It’s time to Break It Down!
By the numbers, most Americans pay taxes. An even greater number believes that doing so is a function of one’s civic duty. In fact, perhaps surprisingly, that includes a substantial majority of folks who consider themselves Trump supporters.
Surprisingly so, because on a gaggle of issues, Mr. Trump’s surrogates and supporters have consistently unearthed more and more creative ways to contort themselves into pretzel-shape, all in order to defend some of the most whimsical and unorthodox position a candidate for American public office, to say nothing of the Presidency, has ever articulated and embraced.
While his surrogates are paid to take on this often miserable job, his supporters from all across the country, if television interviews are a reliable indicator, willingly, and for free, step up to a mic and utter allegiance to or support for some of the most bizarre public policy and political pronouncements of at least the 21st century.
Donald Trump and his taxes have been one of the more talked about matters of the 2016 Presidential Campaign. If one were to conduct an online reference check, Trump’s taxes probably would not appear as often as “Building a wall,” or “Muslim ban,” or even Crooked Hillary.” But it would likely rival those phrases, and exceed almost any others related directly to Trump’s campaign. The Donald’s taxes have been a key fixture in discussions about the 2016 Presidential Race for several reasons, starting with the fact that every major Party nominee for the past 40 years has released their tax returns.
Of course, Trump is not new to outlier status. Among recent candidates, he is the lone nominee to refuse to concede, until the last two weeks, that President Obama was born in Hawaii, he is a Climate Change denier, and he claimed he saw thousands of Muslims in New Jersey cheering because of the 9/11 bombings. There is confirmed science and/or reliable documentation that support the polar opposite of each of those positions. Suffice it to say, unconventional does not even begin to adequately describe Donald Trump’s stated approach to governance.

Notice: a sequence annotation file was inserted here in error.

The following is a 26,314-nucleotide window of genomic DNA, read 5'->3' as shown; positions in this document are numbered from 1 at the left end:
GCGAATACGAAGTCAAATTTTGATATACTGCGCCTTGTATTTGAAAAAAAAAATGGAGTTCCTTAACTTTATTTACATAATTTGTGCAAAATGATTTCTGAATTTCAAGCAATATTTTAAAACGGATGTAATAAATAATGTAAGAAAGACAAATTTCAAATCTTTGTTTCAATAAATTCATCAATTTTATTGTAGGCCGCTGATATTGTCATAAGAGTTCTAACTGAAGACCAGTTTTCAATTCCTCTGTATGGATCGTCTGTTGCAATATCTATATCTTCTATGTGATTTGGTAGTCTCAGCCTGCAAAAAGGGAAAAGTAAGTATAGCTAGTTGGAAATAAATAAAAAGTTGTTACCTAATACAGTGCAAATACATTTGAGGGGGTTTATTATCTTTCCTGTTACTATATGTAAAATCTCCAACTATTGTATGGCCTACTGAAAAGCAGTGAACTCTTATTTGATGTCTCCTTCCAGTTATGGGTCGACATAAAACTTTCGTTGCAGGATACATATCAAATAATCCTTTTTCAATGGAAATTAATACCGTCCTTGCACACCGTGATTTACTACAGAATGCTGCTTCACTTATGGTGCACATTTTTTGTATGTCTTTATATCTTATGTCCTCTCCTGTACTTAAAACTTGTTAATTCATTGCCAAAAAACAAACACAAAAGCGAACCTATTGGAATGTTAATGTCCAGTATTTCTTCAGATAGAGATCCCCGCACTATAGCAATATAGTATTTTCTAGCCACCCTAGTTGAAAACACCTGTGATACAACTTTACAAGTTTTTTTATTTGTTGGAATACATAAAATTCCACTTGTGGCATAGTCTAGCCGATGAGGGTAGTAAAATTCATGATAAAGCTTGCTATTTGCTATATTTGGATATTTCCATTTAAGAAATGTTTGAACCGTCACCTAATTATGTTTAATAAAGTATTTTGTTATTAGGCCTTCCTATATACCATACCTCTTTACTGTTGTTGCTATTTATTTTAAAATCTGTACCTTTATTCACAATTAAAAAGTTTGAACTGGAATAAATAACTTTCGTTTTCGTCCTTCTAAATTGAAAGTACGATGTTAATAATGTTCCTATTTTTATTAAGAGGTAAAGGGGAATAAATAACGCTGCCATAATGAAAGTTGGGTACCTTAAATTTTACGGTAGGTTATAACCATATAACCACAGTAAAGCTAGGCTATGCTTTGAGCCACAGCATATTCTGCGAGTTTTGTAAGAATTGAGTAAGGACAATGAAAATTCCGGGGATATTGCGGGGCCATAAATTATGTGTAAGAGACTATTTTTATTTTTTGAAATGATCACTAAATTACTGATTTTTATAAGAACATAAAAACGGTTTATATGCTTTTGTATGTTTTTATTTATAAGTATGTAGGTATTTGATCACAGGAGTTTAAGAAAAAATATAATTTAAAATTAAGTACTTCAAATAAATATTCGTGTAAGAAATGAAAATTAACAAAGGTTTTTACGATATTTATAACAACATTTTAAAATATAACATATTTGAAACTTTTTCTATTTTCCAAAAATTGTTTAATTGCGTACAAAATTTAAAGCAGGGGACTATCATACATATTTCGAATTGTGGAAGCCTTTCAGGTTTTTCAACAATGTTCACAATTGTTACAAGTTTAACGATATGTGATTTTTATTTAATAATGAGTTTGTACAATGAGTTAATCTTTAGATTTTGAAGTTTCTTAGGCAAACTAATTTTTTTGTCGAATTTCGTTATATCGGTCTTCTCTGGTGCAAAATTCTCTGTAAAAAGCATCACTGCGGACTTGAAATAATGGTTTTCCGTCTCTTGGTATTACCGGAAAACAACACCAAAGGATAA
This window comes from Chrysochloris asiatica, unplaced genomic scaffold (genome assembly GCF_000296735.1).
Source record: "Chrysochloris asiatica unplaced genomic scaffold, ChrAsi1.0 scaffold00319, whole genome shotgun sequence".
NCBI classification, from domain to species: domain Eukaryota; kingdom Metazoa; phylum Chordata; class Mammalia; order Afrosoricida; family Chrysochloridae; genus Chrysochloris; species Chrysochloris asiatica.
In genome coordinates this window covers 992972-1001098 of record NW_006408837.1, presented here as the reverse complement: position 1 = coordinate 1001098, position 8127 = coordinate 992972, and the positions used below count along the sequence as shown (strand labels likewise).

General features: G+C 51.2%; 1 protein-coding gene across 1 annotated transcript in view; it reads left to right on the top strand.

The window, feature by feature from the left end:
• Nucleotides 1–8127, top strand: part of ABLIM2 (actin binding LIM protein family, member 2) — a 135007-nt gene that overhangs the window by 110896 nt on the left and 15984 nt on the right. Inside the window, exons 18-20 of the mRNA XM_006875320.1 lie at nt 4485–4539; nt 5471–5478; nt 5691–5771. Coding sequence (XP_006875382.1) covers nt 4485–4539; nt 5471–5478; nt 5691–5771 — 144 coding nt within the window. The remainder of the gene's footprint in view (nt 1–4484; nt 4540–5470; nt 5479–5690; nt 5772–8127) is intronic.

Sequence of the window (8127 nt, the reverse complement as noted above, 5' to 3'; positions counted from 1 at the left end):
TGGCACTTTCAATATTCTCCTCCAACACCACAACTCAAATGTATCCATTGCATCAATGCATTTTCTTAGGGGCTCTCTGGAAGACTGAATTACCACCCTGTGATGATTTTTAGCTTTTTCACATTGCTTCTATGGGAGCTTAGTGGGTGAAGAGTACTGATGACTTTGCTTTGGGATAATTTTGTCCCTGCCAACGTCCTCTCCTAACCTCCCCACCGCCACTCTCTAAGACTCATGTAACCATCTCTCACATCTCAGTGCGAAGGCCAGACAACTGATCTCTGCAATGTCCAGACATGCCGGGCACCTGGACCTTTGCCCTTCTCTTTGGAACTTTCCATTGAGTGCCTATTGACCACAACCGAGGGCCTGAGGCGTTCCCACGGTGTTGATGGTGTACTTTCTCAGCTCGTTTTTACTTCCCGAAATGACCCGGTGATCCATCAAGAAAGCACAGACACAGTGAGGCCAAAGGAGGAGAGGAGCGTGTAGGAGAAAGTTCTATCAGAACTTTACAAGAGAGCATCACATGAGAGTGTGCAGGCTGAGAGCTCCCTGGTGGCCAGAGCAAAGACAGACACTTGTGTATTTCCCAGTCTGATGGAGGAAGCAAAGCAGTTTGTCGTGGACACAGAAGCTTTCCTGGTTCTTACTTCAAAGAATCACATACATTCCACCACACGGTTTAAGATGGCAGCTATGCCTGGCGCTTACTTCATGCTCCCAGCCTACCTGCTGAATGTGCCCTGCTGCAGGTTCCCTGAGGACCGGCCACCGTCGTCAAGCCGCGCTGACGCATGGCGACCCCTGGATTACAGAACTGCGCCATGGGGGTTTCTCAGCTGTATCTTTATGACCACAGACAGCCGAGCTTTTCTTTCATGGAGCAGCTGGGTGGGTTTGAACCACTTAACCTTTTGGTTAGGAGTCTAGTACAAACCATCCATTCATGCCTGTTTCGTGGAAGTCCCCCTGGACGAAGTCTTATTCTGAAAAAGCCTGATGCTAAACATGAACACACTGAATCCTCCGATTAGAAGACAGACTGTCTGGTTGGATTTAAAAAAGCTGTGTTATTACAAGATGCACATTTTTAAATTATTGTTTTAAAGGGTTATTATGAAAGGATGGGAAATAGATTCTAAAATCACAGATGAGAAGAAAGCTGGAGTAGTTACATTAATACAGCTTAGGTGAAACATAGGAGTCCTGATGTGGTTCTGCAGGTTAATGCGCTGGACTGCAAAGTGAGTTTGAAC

According to a CNN/ORC Poll, which was released this past Monday, registered voters strongly believe in the nexus between taxes and good citizenship. The Poll results showed:
“Of nearly all registered voters surveyed — 86% — say they see paying taxes as every American’s civic duty, while 12% say that they see taxes as an unnecessary burden to be avoided.”
While those are impressive numbers, the number of Trump supporters who concur was nearly as high, coming in at 79%, or nearly 8 of 10. It is important to note that most of the surveys were completed prior to “Saturday night’s October 1st report from The New York Times that revealed Trump might have avoided income taxes for the last 18 years after declaring a $916 million loss in 1995.”
The Times did not have access to Mr. Trump’s entire return. Its investigators and reporters looked at one page of his resident New York State return, and on page from nonresident returns from New Jersey and Connecticut. Aside from the outrageous numbers involved in Mr. Trump’s alleged loss, perhaps the most damning fact to emerge from this revelation is that the Trump campaign has not challenged anything presented by the Times’ story. Instead they have attempted to pivot and refer to the Times as having illegally obtained the information.
In fact, according to a CNN report, Trump or his representatives threatened to file suit against the Times if it published the story. Clearly, the Times and its staff were either underwhelmed by the prospect of yet another Trump lawsuit, or supremely confident in the merits of the story. In any event, Trump and his minions, I mean his men and women, have been working double time this week to render normal the idea of his not paying taxes, and then circling back to defend his doubling down and characterizing, actually congratulating himself for being, among other things, smart, genius, and brilliant for creatively joining the ranks of the non-taxpayers.